Unless there is a dramatic change of course, Senator Majority Leader Harry Reid is likely to move forward today with the "nuclear option," changing the rules of the Senate to permit the approval of Executive Branch appointments by a simple majority vote.
After four and a half years of unprecedented obstruction -- encouraged by an incentive structure in which the media has rewarded Republicans for helping to stall the workings of our federal government -- this turn might have been inevitable.
Formally, even Senate Minority Leader Mitch McConnell articulated the principle that these appointments, except in rare circumstances, should be confirmed without delay. The Kentucky Republican has previously said that for "over 200 years," the president's selections were given "up-or-down votes" regardless of "who the president is, no matter who's in control of the Senate," adding, "That's the way we need to operate."
During the presidencies of Harry Truman through George W. Bush, executive appointments faced cloture in the Senate on only 20 occasions. During the Obama administration, the Senate has been forced to take 16 such cloture votes, unduly holding up nominations.
By blocking nominees to run vital federal agencies, Republicans not only disrupt the careers of these public servants, but they interfere with the president's ability to effectively govern. Very often, though, that is their goal. Sen. Lindsey Graham once issued a press release declaring that an "inoperable" National Labor Relations Board "could be considered progress." Indeed, the Republican filibuster of NLRB nominees has meant the lack of a quorum, eliminating the board's ability to enforce labor standards.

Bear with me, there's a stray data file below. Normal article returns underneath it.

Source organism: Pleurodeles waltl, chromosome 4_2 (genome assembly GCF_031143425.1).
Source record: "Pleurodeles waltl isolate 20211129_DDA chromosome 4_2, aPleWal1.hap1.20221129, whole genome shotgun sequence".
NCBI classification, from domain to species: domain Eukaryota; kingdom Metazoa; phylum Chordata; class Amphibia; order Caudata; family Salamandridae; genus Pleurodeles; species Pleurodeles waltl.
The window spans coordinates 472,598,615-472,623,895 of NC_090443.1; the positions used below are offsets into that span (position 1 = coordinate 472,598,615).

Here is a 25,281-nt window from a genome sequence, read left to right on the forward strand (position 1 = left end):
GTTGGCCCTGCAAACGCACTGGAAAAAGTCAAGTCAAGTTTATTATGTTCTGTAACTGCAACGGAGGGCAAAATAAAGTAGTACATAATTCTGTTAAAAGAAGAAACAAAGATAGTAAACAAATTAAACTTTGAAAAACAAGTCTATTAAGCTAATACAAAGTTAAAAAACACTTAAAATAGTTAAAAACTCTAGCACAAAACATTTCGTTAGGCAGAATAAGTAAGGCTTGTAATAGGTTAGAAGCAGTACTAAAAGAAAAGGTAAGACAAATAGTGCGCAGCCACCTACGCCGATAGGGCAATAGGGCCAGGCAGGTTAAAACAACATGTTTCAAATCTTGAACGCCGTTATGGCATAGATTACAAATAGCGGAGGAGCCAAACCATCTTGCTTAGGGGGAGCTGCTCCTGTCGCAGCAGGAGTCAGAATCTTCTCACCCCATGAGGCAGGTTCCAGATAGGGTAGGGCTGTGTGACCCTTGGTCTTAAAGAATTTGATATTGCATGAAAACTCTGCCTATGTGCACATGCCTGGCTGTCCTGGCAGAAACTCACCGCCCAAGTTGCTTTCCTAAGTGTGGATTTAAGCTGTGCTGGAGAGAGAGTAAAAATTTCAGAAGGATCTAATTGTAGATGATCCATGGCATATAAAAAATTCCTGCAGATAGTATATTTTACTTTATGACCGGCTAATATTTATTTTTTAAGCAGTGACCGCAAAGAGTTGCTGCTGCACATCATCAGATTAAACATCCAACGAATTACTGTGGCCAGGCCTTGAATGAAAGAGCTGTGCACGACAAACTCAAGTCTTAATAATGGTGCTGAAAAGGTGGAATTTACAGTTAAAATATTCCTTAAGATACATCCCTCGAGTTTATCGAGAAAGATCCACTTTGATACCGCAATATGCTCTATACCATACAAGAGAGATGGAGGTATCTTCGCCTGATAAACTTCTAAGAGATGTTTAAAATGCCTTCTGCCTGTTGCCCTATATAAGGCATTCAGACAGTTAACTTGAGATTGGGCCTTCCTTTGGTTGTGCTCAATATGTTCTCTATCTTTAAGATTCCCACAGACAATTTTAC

Fox News senior judicial analyst Andrew Napolitano summed up this strategy on the July 11 edition of Fox's Special Report, telling host Bret Baier: "From my worldview, it means fewer nominees, fewer laws passed, and that's a good thing."
So far in 2013, the conservative media have cheered on the obstruction, or attempted obstruction, of numerous Obama nominees including Tom Perez at the Department of Labor, Gina McCarthy to head the Environmental Protection Agency, and Chuck Hagel at the Pentagon.
The rewards and punishments for Republican senators are clear: Toe the conservative media's line and gain access to a base willing to provide funding and on the ground support for your campaigns; stray and you just might end up with a primary opponent, dooming your chances at re-election.
Fox News contributor Erick Erickson made this transaction clear, writing on his RedState website to demand that the GOP filibuster Hagel and accusing Republicans John McCain and Lindsay Graham of "going wobbly," asking his readers to "Call your Senator. Tell him or her to join the Republicans in their filibuster of Chuck Hagel."